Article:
When we think of people being addicted to prescription drugs, we usually think of opiods or stimulants, however there are a growing number of problems associated with drugs used to treat mental health disorders.
After struggling through childhood with debilitating asthma, Joseph Barnes became withdrawn from school and life.
“I slacked in school a great deal because I was depressed,” says Barnes.
When he was about 16, his family doctor prescribed Valium, a drug used to treat anxiety.
“I felt relaxed around people. I felt more competent, more assertive,” says Barnes.
Barnes says he became his own doctor, taking more valium than the prescribed dosage and mixing it with marijuana and beer. “You’re not thinking about tomorrow, you wanna feel good today.”
After marrying his wife at age 26, he switched from Valium to Xanax, another anti-anxiety drug. He acquired the presription from a psychiatrist.
Barnes added powdered cocaine to the mix, taking increasing amounts of Xanax to come down from the stimulant high of the cocaine. He became hooked on the combination and started selling Xanax to help support his habit.
As he wound through the cycles of addiction, his home life began to suffer and he often found himself out of work, willing to do whatever it took to get drugs. He conned doctors into giving him prescriptions and got money however he could.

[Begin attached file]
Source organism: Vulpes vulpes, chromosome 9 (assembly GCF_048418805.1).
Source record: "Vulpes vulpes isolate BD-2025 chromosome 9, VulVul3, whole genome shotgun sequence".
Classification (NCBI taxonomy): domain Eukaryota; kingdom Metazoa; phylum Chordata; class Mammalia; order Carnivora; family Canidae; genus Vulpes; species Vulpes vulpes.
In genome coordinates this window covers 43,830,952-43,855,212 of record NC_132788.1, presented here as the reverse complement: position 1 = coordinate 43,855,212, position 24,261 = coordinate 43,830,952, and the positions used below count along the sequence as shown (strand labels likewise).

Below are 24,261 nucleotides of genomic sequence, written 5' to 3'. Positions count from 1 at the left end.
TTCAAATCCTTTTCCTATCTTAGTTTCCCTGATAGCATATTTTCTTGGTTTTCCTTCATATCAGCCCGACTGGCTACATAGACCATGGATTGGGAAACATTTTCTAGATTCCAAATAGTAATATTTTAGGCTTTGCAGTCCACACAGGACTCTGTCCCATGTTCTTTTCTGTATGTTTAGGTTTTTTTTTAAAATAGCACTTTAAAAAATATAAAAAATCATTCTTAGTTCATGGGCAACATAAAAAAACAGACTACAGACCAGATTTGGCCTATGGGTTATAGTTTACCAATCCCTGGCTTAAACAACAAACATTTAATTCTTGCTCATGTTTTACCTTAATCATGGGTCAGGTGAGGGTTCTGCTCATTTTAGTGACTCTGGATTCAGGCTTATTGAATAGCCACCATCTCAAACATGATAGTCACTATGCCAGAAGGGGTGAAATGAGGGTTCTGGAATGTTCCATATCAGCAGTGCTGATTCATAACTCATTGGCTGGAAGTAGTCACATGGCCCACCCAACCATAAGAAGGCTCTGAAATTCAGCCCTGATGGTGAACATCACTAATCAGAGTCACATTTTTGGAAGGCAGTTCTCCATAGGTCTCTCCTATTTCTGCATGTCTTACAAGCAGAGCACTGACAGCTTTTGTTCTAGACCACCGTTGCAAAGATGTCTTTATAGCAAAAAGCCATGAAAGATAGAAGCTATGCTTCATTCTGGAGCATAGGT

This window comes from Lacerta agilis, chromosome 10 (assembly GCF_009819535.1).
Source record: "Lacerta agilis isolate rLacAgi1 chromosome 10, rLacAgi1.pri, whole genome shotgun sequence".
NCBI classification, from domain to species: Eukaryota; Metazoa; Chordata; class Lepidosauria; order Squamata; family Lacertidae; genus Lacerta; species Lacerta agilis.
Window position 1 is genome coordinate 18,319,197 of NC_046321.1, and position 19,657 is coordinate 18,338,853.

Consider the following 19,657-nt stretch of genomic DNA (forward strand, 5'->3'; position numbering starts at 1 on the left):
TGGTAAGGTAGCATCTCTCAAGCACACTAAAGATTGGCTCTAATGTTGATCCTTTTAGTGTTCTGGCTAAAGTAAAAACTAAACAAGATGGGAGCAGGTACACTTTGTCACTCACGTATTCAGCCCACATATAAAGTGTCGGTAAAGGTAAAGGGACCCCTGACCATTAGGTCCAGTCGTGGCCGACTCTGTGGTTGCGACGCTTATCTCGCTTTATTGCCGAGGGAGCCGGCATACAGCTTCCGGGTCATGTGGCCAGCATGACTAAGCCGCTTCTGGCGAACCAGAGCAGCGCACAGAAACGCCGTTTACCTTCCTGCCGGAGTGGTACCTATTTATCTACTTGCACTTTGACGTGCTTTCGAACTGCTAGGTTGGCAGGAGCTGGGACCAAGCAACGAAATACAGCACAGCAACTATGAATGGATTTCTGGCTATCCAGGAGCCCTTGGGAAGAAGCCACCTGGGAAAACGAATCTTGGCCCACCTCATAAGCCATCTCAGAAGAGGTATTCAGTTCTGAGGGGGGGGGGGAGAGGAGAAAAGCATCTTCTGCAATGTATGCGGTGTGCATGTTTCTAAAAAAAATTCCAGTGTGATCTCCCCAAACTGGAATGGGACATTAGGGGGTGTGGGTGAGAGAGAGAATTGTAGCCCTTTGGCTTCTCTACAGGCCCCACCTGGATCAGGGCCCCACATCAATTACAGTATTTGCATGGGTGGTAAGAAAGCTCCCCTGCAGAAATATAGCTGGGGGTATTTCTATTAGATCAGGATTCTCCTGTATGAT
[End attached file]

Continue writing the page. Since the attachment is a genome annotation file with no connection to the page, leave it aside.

“When you’re stealing from your wife to get high, and you’ve told her time and time again you wanna stop, and then you can’t — that person gets fed up,” says Barnes.
Prescriptions for the anti-anxiety medications helped him cope, but when he began abusing the drugs, seeking a high, his life spun into a cycle of addiction that eventually destroyed his marriage and landed him in a homeless shelter.
Becoming homeless was a catalyst for him to change his life. He asked the shelter for medical help with his addiction. The amount of Xanax he was taking was gradually lowered and he was prescribed Zoloft and other anti-depressant drugs to help handle his anxiety.
Now Barnes regularly attends addiction support meetings and visits a counselor twice a month. While it has been a difficult journey, he is proud to be be sober for 18 months.
“Some days, it isn’t easy,” says Barnes. “But it’s made me stronger.”